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36. Gerry Dawes's Spain: An Insider's Guide to Spanish Food, Wine, Culture and Travel

"My good friend Gerry Dawes, the unbridled Spanish food and wine enthusiast cum expert whose writing, photography, and countless crisscrossings of the peninsula have done the most to introduce Americans—and especially American food professionals—to my country's culinary life. . .” - - Chef-restaurateur-humanitarian José Andrés, Nobel Peace Prize Nominee and Oscar Presenter 2019; Chef-partner of Mercado Little Spain at Hudson Yards, New York 2019


New Spain Posts January-September 2007

Some of my faithful readers, among the dozen of you, have expressed concern about the lack of posts and rightfully so. I have been traveling to Spain too much and can't keep up with it all!!! I am now averaging eight trips per year. To cut down on that average, I consolidated what would have been three-four trips in April-May to a one-month stay, so I have done three trips so far this year, a total of nearly eight weeks, and I am overloaded with information and backlogged with photographs. Some times you wish upon star and the star answers.

Posted (click on links below) and upcoming reports include:

In January, Madrid Fusión and Valencia's Encuentro Verema

In March, more Madrid, a wild, exhilarating swing through all the D.O.s of Galicia (Valdeorras, Rías Baixas, Ribeira Sacra, Ribeiro and Monterrei) in early March and a return to Arévalo for supernal roast suckling pig at Las Cubas.

And in April-May, Madrid again (after all, I am an official "Amigo de Madrid") for Grupo Gourmet's annual Salón Internaciónal de Gourmets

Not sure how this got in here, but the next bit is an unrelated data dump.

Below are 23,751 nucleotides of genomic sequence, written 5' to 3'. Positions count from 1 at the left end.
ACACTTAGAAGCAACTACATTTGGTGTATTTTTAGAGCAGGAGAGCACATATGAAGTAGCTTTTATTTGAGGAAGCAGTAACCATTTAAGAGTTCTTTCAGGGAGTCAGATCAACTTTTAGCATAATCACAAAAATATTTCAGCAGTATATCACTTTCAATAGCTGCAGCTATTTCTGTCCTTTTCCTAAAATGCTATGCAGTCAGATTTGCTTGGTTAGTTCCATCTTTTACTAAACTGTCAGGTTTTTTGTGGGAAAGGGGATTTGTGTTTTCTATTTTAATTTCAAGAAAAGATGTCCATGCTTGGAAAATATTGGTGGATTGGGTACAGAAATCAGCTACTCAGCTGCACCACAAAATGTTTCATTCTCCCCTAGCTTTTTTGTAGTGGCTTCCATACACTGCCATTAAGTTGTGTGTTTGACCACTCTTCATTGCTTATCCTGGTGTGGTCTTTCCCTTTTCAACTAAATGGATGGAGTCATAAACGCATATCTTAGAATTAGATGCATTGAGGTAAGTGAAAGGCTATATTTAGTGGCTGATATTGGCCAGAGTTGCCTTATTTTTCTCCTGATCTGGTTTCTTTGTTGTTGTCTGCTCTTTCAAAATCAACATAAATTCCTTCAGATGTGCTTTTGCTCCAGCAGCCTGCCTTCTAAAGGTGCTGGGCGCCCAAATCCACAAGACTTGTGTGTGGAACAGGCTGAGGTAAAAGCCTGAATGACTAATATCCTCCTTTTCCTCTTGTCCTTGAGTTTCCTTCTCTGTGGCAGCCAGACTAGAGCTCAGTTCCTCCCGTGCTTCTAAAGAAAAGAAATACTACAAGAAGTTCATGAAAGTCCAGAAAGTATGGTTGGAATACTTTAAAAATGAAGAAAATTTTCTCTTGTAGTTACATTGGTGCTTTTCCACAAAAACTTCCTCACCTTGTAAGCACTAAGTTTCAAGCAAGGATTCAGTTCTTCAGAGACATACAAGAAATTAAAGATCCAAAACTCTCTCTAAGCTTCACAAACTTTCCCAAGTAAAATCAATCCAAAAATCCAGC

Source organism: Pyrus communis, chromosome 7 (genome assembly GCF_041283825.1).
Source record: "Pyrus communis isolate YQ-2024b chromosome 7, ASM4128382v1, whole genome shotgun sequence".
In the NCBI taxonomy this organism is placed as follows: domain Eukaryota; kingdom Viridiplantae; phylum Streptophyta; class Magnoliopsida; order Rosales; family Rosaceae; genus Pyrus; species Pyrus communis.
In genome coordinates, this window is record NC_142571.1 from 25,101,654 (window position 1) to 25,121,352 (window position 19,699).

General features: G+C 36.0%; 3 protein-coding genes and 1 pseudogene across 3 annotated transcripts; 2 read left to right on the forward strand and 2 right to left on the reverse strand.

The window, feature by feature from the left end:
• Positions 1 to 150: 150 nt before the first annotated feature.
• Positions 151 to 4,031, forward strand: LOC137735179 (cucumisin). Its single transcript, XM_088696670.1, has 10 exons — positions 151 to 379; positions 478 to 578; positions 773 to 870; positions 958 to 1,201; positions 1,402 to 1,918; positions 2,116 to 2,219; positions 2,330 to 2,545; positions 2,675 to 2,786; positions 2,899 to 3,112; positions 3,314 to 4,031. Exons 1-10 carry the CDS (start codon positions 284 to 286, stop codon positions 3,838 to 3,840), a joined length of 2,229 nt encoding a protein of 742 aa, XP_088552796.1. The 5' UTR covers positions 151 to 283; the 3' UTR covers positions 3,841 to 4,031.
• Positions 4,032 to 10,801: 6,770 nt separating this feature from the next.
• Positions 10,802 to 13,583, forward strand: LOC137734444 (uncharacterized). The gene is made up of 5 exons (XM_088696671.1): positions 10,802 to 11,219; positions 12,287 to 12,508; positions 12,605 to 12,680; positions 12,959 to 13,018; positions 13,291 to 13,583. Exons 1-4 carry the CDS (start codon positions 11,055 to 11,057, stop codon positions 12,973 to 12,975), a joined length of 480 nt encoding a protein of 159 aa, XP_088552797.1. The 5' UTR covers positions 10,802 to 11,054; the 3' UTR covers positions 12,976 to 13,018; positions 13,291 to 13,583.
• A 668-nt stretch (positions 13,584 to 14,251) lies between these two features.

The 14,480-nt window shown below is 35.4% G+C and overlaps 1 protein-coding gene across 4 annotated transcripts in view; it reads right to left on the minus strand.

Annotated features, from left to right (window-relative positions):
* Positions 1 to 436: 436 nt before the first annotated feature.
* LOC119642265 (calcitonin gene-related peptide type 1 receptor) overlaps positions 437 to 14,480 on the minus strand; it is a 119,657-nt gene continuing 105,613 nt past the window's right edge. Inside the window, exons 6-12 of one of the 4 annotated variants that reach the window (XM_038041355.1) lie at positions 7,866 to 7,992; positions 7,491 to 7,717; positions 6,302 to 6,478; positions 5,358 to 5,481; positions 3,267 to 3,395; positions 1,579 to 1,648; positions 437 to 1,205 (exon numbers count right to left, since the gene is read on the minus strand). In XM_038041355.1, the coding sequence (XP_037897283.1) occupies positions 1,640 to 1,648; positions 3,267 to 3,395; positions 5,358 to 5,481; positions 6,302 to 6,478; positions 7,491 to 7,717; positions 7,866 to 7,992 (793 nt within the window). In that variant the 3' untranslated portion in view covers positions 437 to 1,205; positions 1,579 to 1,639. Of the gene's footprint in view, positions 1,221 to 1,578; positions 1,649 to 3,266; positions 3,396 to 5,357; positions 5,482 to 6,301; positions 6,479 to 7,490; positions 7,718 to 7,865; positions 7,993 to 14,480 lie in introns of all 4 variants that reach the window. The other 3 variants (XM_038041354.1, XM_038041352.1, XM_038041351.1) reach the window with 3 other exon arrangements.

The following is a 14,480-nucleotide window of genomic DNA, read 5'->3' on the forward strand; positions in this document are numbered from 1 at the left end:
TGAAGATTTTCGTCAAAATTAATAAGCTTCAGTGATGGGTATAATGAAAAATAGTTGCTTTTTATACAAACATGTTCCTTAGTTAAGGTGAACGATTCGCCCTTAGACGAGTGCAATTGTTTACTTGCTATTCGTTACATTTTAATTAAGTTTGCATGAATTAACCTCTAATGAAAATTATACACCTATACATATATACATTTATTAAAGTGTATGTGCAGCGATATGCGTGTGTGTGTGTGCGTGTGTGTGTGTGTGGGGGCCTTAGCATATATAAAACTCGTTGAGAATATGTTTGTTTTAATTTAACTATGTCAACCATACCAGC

Valencia (Vino Elite & Vino a Toda Vela) with reports on paellas (arroces & fideua), the surprising gastonomic scene in Valencia and Alicante and encounters of another kind with Jonathan Nossiter of Mondovino fame and his wife, Paula Pradini, who showed her MondoEspaña film at Vino Elite.

Another visit to wonderful, under-rated Chinchón

Trujillo's exceptional Feria de Quesos in Extremadura

A visit to an old friend at Restaurante Cala Fornells in Salamanca

Castilla y León's prestigious Premios Zarcillo at which prizes are awarded to the best wines submitted (from around the world), the vast majority of which are from the Castilla y León region, which includes Ribera del Duero, Rueda, Toro, Cigales & Bierzo and Vinos de la Tierra de Castilla y León)

Valladolid, getting re-acquainted with Castilla y León's historic, but modern capital city

Cuídad Real for the Fenavin (Feria Naciónal del Vino; Spain's biggest wine fair) and a re-visit to Mesón del Corregidor in Almagro

And, remarkable Toledo, where chef-restaurateur-bodeguero Adolfo Muñoz and his family (Julita, his wife, and Adolfo and Javier, his sons) took me and my traveling companion captive for nearly 24 hours and charged a handsome ransom. We had to visit their Viñedos Cigarral de Santa María property, which has drop-dead views overlooking Toledo (a stone's throw away) and has a 300+ seat restaurant for weddings and banquets. The cigarral is surrounded by their Pago del Ama vineyards, olive groves and gardens with aromatic plants and flowers that play an important role in Adolfo (and his chef son Adolfo's cooking. We were sequestered for the night in the five-star Hotel Palacio de Eugenia de Montijo hotel where Adolfo operates Belvis restaurant, had dinner at Aldofo restaurant (considered the best in Toledo) and, with Adolfo and restaurant director-summiller son, Javier, we got a private tour of their extensive wine collection, which is housed in the cellars of a 9th-century Jewish home in the old quarter. The next morning we had a tapas-"breakfast" at Adolfo Colección restaurant-delicatessen, then, after re-acquainting myself with monumental Toledo and re-visiting the Santa María La Blanca and Tránsito syngogues (a first for my friend), plus a damascene ware shop, it was back for a farewell lunch at Restaurante Adolfo in Toledo's old Jewish quarter.